rjenkinsgb

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Printed_bits.jpg
I use Cura (the old 15.4.6 version) as the slicer and write the g-code files straight to an SD card; the Overlord has an SD slot built in so you don't need anything connected to run it.

I also use glue stick to give adhesion on the glass bed plate; it's what they recommend and does work well.

The photo shows a few example bits made with it that I have kicking about loose at the minute.
 
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unclejed613

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my "search-fu" failed me yesterday. a few days ago i saw a wire spreader for a multiturn loop antenna that goes in the end of a pvc pipe, it kind of looks like a "T" with wire spacers (like a comb) across the top, and a the upright section fits into the end of a PVC pipe. yesterday, i couldn't find it again, and i searched for several hours.

this is what you get when a search engine is written for "artists" rather than tech types... i put in [antenna] as the search term, and i get 500 results. if i put in [antenna wire spacer] i get 3000 results for everything from antenna, wire, and spacer, plus any and all combinations of those 3 words. since there were a lot of results from drone and FPV antennas, i tried [antenna wire spacer NOT"FPV" NOT"drone"] and got 10,000 results for everything containing any one or more of the words, including "not" (a lot of people misspell "knot").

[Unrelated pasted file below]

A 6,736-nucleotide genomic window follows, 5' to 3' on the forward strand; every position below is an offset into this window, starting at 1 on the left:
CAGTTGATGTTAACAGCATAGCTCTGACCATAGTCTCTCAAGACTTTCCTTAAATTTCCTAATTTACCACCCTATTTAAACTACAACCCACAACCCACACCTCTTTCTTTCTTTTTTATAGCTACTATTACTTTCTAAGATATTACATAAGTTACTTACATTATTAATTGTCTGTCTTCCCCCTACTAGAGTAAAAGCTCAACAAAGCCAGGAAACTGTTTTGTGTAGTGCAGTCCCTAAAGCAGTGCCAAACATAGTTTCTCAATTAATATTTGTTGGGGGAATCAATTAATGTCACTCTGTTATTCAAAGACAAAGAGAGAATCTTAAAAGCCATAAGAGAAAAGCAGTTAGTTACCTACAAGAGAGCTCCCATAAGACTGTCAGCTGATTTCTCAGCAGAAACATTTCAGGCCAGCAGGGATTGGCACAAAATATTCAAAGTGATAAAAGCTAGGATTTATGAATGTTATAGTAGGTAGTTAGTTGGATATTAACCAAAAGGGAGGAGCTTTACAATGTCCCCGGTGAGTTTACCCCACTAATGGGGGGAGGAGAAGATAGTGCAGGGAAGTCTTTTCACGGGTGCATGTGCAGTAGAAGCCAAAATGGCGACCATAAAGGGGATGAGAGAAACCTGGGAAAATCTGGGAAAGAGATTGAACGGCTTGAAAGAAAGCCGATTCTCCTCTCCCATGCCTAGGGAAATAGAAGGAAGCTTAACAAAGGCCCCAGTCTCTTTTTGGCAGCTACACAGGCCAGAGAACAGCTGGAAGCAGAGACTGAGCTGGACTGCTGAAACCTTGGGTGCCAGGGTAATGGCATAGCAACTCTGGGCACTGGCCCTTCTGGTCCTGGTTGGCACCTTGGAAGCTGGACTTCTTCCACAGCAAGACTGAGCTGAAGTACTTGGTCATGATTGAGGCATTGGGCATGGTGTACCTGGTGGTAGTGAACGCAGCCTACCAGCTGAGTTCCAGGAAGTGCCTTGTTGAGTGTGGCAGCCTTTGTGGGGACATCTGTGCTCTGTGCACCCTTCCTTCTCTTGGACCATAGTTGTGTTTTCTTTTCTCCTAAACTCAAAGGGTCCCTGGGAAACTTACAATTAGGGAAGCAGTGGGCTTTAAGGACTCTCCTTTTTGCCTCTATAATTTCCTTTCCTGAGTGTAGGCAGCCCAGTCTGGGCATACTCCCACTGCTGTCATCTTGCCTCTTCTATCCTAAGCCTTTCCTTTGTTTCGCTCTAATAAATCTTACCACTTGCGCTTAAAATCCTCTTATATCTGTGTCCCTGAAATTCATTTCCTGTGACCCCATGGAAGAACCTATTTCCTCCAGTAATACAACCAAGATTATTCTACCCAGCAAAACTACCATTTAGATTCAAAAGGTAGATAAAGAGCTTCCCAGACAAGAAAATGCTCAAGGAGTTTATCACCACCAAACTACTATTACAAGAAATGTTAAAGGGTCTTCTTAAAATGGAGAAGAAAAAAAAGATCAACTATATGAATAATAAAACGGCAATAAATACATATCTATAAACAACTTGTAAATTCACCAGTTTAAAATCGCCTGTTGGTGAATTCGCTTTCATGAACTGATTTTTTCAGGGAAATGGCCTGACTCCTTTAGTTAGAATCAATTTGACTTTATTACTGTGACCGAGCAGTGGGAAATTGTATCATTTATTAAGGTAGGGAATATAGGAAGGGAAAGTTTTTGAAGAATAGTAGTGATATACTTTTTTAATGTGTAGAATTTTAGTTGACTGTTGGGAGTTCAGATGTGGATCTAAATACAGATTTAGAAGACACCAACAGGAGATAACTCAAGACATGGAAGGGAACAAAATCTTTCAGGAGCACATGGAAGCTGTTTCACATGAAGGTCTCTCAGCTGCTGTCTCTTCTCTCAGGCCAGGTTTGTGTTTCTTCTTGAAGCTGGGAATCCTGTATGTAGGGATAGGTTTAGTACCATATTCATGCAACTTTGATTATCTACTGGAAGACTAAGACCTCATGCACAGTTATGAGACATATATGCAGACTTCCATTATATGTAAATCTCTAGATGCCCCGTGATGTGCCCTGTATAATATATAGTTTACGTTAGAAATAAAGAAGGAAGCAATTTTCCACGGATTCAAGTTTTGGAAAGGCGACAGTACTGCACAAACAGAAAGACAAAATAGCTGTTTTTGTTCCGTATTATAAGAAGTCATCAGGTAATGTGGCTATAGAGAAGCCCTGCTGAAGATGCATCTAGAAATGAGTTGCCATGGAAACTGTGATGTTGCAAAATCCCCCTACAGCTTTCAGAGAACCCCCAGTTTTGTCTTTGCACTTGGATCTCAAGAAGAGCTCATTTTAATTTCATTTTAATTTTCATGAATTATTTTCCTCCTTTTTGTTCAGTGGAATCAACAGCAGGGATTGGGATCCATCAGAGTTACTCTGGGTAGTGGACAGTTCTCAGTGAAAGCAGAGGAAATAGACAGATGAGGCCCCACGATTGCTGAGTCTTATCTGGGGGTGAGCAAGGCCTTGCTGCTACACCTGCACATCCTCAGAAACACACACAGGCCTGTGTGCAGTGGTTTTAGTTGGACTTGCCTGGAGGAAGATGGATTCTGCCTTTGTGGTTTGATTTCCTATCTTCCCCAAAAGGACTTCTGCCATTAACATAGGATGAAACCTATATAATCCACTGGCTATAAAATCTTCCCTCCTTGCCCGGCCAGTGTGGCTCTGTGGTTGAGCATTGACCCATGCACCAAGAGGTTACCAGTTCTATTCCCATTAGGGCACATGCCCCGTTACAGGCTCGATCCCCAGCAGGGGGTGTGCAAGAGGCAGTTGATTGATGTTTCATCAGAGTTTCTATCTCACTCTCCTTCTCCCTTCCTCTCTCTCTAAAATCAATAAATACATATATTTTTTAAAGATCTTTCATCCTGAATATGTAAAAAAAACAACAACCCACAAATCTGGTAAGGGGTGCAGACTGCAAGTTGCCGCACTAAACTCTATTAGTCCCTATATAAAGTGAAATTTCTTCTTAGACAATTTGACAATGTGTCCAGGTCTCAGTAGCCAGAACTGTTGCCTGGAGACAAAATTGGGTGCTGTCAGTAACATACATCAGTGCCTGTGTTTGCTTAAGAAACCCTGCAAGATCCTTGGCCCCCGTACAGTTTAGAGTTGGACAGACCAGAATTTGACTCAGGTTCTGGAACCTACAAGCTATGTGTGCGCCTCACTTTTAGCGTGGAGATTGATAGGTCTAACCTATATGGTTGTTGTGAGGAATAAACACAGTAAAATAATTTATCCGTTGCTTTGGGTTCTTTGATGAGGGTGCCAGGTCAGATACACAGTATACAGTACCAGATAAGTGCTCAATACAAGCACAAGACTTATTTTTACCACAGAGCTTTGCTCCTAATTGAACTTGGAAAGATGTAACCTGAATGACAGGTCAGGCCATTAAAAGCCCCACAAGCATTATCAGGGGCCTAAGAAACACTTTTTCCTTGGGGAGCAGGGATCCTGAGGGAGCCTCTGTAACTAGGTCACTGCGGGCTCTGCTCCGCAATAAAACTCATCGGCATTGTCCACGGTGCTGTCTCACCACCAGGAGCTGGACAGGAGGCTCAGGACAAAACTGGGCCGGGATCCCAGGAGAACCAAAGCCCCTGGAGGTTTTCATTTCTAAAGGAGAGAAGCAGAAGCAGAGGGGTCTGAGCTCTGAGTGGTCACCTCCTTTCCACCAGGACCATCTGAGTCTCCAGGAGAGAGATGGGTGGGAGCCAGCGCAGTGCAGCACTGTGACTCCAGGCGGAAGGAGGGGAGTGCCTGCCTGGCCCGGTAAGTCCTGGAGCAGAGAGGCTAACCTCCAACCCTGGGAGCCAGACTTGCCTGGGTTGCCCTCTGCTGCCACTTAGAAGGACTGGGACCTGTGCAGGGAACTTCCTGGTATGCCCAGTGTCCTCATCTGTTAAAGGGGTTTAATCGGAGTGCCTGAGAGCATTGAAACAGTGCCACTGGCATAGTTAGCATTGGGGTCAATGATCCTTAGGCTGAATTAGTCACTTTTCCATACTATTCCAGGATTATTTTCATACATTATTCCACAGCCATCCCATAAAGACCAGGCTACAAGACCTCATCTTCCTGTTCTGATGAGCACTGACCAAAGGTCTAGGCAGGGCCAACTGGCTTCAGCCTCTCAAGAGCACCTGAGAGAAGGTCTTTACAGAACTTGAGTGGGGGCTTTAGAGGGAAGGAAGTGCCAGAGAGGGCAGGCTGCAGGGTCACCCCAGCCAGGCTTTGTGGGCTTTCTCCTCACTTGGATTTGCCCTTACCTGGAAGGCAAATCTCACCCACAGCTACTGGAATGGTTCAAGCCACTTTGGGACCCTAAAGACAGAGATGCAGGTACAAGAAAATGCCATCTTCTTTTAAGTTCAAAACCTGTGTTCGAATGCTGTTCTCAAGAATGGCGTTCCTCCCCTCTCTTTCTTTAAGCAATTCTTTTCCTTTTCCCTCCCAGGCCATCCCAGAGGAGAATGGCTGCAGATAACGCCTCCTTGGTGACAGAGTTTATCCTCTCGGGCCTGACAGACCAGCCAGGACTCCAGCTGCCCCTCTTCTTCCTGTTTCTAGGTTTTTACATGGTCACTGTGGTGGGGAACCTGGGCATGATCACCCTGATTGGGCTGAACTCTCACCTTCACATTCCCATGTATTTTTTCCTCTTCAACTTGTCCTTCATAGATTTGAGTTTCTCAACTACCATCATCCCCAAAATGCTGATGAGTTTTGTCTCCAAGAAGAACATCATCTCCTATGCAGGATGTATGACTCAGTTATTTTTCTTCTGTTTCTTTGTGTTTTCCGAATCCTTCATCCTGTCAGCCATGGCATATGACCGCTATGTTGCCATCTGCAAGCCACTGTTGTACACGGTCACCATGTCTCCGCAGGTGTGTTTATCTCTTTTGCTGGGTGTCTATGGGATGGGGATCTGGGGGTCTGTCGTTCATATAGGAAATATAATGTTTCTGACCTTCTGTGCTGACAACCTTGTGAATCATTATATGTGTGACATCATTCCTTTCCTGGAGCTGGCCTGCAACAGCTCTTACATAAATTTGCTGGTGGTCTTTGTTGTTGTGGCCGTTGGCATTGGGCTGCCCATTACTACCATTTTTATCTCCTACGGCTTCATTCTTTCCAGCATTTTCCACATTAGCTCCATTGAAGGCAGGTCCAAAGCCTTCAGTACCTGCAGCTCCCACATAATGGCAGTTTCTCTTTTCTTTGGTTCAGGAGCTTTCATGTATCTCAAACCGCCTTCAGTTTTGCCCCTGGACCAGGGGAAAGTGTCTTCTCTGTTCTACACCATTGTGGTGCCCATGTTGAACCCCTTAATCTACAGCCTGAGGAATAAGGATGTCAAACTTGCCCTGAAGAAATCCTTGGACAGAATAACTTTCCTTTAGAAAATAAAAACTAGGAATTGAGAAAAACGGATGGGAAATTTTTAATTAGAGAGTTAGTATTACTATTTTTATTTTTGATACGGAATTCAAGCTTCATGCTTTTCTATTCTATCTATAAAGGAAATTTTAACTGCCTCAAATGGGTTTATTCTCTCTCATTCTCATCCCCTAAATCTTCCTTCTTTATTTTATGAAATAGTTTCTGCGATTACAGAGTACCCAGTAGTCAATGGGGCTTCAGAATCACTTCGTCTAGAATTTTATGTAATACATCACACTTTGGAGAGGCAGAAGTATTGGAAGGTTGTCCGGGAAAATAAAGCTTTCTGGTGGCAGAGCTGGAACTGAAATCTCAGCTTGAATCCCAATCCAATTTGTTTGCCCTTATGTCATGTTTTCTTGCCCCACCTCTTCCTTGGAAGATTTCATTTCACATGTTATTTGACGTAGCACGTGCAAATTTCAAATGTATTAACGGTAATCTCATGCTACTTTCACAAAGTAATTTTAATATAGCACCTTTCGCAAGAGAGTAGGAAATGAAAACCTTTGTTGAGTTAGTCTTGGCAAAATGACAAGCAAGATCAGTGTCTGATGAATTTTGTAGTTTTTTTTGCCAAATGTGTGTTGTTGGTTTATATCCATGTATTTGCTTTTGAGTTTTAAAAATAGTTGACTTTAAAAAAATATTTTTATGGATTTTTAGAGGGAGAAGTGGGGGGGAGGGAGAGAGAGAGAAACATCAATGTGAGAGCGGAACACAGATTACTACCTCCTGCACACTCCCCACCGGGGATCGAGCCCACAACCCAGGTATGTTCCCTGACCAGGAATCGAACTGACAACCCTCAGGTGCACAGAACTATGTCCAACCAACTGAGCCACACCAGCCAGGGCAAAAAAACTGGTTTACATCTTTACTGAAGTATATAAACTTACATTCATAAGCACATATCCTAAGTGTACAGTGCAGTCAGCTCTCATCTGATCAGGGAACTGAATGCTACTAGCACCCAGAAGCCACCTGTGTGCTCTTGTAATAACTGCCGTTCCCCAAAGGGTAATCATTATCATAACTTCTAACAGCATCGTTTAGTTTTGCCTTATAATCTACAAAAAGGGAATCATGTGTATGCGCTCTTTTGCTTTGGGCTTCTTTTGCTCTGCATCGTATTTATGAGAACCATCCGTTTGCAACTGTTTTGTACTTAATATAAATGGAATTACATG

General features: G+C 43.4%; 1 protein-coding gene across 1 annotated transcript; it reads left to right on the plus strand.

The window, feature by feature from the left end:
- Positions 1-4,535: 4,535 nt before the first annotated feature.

i finally ended up downloading a wire spacer and a flat end cap for PVC pipe, printing them separately and gluing them together.

has anybody else had the same problem finding stuff after seeing it a few days earlier?